Super Tuesday whittled down the Democratic race for the White House to two viable candidates — and two different visions for what to do about climate change. 

Both Joe Biden and Bernie Sanders agree Earth’s steadily rising temperatures are an “existential threat.” Both say President Trump made a grave mistake when he promised to pull the United States out of the Paris climate accord. And both offer more ambitious proposals for tackling climate change than any U.S. president ever has.

But beyond that, the former vice president and the independent senator from Vermont have diverging proposals about how exactly — and how quickly — to try to cut the country’s contributions to global warming. Here are the biggest differences on the issues, as voters head to the polls in Idaho, Michigan, Mississippi, Missouri, North Dakota and Washington next Tuesday:

1. Gas: The declining cost and growing availability of gas because of hydraulic fracturing, or fracking, has helped lead to the closure of hundreds of power plants that burn coal — the dirtiest of all fossil fuels. But gas makes its own contribution to climate change, and scientists are still trying to puzzle out just how big it is.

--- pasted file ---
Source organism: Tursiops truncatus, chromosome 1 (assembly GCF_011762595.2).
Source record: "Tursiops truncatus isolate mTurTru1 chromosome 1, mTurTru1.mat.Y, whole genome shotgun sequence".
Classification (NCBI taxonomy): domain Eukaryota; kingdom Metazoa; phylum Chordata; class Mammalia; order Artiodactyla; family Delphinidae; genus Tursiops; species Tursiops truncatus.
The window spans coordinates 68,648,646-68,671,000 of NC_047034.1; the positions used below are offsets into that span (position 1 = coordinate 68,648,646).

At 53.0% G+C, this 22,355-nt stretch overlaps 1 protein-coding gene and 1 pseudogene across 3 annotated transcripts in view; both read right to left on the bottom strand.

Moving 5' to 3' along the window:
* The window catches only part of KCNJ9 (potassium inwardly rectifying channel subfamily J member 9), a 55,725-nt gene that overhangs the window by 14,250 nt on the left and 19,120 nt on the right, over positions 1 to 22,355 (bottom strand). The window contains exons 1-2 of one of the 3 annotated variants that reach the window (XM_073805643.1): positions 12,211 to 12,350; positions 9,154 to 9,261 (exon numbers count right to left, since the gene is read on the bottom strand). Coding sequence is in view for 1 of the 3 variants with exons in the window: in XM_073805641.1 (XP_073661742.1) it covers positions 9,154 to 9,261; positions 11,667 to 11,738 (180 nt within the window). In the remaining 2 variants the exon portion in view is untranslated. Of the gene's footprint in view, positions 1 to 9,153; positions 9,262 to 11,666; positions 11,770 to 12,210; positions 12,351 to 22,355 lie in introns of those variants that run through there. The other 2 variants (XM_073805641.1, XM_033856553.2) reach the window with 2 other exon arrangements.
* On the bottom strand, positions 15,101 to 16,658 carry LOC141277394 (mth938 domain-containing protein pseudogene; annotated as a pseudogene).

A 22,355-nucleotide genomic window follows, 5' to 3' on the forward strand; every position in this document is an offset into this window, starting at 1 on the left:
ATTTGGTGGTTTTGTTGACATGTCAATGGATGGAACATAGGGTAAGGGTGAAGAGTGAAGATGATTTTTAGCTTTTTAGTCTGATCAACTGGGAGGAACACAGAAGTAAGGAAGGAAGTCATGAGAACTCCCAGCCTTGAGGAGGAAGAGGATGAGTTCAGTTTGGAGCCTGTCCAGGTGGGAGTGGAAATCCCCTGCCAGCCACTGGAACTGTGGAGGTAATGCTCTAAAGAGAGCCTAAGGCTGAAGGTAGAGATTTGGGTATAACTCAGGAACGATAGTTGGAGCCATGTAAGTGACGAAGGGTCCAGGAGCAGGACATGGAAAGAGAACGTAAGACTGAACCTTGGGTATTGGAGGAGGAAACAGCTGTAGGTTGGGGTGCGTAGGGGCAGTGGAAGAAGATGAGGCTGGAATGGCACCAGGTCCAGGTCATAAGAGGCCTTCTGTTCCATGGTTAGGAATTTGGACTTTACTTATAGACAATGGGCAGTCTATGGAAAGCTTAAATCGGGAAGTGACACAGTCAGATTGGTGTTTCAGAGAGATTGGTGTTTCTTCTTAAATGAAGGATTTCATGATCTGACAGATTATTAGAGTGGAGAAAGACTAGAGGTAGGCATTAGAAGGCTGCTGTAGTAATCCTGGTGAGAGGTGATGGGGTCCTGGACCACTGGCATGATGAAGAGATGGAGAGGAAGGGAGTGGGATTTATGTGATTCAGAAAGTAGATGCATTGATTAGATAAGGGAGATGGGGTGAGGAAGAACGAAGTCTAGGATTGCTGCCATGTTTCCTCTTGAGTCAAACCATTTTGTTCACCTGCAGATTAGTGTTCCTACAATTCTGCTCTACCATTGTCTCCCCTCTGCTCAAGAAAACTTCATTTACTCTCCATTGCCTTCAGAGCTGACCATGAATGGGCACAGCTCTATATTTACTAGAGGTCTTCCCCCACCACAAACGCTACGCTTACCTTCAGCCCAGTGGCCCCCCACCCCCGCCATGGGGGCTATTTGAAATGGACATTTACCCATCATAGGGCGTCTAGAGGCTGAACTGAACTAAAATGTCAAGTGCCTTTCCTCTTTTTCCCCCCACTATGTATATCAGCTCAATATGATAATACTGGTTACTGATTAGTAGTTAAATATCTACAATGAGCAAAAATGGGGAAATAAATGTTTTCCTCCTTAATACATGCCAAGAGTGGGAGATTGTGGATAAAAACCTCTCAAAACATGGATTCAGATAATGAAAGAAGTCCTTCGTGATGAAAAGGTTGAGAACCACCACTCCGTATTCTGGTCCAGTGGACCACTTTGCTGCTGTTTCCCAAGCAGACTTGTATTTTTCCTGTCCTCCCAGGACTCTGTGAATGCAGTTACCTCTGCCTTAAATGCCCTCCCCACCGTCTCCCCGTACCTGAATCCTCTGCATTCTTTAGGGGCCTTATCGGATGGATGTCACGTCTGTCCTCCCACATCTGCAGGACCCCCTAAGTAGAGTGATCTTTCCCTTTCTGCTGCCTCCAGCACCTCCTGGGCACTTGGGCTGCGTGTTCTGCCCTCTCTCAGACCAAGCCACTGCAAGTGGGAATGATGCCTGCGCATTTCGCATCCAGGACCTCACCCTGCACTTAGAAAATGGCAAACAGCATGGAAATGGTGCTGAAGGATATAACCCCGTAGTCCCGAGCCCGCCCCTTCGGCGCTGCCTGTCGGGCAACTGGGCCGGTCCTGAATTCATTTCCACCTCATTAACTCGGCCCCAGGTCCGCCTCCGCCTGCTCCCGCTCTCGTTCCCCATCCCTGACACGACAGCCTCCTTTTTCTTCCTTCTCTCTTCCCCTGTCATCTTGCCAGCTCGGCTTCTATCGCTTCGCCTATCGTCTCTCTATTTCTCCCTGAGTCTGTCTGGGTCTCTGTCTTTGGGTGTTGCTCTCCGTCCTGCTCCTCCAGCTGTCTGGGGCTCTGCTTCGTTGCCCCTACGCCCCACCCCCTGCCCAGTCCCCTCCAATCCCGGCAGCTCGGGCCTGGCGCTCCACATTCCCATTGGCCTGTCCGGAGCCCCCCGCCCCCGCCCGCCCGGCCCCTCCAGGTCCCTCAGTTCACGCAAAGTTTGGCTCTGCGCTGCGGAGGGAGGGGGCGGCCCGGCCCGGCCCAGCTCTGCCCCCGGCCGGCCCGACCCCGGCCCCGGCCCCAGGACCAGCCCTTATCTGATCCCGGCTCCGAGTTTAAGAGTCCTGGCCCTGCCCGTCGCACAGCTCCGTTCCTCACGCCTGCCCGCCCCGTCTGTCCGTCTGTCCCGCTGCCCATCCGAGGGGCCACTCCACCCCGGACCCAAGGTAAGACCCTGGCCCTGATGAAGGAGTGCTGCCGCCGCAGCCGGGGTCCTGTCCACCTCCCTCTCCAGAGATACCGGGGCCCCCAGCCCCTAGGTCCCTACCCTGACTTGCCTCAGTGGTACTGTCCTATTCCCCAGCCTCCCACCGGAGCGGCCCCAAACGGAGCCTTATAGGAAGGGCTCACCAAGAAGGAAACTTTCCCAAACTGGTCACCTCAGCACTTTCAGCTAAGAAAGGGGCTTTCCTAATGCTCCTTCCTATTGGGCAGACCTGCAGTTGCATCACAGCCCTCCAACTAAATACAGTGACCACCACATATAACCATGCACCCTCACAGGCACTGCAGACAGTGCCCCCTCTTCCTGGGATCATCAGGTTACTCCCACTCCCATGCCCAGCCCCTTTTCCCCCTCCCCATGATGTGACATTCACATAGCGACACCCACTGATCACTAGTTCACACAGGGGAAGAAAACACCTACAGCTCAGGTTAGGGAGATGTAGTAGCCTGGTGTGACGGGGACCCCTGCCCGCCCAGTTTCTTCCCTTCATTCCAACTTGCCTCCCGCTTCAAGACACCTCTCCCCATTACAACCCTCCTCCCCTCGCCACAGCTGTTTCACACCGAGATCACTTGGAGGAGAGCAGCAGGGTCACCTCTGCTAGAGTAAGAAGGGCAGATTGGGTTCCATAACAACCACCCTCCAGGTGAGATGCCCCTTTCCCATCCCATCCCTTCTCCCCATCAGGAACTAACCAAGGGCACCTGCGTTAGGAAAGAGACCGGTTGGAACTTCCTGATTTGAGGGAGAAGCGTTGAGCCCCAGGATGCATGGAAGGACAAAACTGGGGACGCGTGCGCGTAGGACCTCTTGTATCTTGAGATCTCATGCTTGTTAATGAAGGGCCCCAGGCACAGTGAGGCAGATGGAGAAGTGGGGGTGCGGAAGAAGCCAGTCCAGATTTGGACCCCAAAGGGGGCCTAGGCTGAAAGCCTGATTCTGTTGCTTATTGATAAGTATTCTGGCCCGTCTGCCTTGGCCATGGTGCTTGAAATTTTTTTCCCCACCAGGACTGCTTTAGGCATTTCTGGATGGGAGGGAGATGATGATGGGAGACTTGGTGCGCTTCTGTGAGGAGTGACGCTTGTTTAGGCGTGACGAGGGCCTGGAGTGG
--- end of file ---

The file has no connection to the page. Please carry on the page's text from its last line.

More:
• Biden wants to end new drilling on public lands and impose “aggressive” limits on the release of methane, a potent heat-trapping pollutant, from existing wells. But he stops short of calling for an immediate end to gas production and wants to spend money to research ways of capturing and using carbon dioxide from gas-fired power plants.
  • Sanders wants to undercut the entire gas industry with nationwide bans on both fracking and exporting gas to other countries. He also calls capturing carbon from the exhaust of fossil fuel plants a “false solution” to climate change.